Water recycling: "Toilet to tap" is future of clean drinking water

As droughts threaten water supplies across the planet, some municipalities aim to utilize an untapped resource: sewage water.

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  • Water recycling, or water reclamation, involves cleaning water with filters and chemicals to make it environmentally safe.
  • In Texas, El Paso's water utility is taking this a step further by building a closed-loop system that will directly convert sewage water into drinkable water.
  • Unsurprisingly, surveys show that most people don't like the idea of drinking recycled water, but public outreach programs seem able to change minds.
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Climate catastrophes can reshape religion

There were at least four major climate catastrophes that reshaped global religion. It could be happening again.

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  • Climate-related catastrophes have struck the world in several previous eras, such as gigantic volcanic eruptions.
  • From the 1300s to the 1800s, four major climate catastrophes reshaped global religion.
  • We must be wary that religion or ideology combined with external shocks like climate change can cause war or revolution.
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'Ghost forests' visible from space spread along the coast as sea levels rise

Seawater is raising salt levels in coastal woodlands along the entire Atlantic Coastal Plain, from Maine to Florida.

Photo by Anqi Lu on Unsplash
Trekking out to my research sites near North Carolina's Alligator River National Wildlife Refuge, I slog through knee-deep water on a section of trail that is completely submerged.
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World’s blackest black? Purdue made the world’s whitest white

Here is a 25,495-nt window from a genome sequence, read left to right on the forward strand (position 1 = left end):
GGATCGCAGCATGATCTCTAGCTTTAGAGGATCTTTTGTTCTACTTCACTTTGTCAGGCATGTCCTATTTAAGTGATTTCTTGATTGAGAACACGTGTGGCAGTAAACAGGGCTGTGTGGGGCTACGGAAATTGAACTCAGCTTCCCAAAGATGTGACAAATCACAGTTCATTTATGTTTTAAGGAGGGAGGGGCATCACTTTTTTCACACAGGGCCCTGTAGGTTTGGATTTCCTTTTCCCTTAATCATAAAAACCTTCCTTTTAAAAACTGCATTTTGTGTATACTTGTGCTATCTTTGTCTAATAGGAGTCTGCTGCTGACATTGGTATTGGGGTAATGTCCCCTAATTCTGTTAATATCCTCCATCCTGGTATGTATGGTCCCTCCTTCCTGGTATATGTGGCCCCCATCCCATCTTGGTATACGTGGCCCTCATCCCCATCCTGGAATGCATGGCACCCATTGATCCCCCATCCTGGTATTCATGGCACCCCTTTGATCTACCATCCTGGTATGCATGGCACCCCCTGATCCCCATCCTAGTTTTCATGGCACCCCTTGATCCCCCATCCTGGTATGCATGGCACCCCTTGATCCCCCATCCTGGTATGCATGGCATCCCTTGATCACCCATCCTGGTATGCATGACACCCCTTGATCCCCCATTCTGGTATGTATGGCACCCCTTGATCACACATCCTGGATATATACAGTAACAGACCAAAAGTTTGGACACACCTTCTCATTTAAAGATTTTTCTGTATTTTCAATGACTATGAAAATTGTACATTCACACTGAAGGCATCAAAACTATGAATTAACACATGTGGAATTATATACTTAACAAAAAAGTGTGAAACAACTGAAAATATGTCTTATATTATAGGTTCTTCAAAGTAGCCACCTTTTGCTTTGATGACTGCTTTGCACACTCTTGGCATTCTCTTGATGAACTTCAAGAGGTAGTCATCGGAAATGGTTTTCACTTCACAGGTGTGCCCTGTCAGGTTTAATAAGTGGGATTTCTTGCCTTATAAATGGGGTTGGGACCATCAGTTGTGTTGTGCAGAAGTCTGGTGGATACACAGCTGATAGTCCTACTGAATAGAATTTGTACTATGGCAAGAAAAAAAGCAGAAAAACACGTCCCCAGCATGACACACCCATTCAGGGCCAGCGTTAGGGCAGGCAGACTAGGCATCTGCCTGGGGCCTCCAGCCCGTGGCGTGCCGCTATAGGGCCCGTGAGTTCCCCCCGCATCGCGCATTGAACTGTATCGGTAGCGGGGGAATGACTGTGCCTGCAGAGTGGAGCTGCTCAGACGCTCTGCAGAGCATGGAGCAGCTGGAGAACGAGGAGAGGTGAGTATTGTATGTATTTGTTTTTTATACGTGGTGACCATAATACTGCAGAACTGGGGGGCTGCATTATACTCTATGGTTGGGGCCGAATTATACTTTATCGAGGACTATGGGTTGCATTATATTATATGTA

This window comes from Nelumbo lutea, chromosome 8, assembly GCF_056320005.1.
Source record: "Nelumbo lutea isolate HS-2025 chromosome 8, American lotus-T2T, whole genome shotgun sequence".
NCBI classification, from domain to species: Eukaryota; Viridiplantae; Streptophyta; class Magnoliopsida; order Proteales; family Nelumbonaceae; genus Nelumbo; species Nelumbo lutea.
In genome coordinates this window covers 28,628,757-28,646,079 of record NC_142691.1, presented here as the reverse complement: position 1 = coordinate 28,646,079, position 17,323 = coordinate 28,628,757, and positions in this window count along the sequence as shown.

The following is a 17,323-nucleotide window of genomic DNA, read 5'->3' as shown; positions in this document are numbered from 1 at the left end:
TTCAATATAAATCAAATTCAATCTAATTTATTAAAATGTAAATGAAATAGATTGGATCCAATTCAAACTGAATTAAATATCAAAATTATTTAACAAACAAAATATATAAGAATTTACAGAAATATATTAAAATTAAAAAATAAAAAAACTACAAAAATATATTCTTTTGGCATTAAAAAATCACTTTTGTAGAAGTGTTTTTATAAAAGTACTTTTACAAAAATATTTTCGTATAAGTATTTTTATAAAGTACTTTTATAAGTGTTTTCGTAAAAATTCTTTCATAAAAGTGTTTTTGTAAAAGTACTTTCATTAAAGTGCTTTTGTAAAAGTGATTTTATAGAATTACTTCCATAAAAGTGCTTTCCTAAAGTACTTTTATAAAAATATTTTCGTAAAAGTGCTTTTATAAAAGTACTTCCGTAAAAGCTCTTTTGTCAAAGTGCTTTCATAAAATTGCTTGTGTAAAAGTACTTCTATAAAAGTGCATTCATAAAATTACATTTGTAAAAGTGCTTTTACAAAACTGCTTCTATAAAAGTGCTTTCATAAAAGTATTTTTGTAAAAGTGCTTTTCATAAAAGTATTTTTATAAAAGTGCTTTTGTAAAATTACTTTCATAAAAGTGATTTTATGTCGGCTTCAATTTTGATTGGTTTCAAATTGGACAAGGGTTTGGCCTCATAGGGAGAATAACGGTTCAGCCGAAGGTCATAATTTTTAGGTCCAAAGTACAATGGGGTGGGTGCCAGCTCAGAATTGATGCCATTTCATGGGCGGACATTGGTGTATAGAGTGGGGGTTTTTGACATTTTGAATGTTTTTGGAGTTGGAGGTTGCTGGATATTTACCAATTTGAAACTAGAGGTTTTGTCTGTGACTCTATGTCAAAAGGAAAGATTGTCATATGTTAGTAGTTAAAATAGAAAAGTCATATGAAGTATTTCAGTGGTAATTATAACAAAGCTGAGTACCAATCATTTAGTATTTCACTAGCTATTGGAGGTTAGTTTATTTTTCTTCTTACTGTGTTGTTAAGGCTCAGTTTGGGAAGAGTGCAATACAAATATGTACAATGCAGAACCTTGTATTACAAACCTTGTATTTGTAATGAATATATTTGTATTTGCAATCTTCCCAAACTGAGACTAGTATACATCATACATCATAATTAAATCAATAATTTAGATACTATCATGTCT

In paint form, the world's "whitest white" reflects so much light that surfaces become cooler than the surrounding air.

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  • Scientists at Purdue University announce the whitest white ever developed. It will be available as paint and a nanofilm.
  • The new paint can actually cool surfaces on which it's applied, potentially reducing the need for climate-unfriendly air conditioners.
  • This is the second whitest white to come from these researchers, and they believe this is about as white as any material could ever be.
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Lightning strikes will double in Arctic as climate warms

The uptick in Arctic lightning could cause more wildfires, potentially triggering a feedback loop that releases massive amounts of carbon into the atmosphere.

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  • In recent years, researchers have recorded unusually high numbers of lightning strikes and wildfires in Arctic regions.
  • A new study explored how increased lightning could cause a "lightning-fire-vegetation feedback loop" that could accelerate permafrost loss.
  • To better monitor changing conditions in the Arctic, the researchers called for more high-quality lightning monitoring systems.
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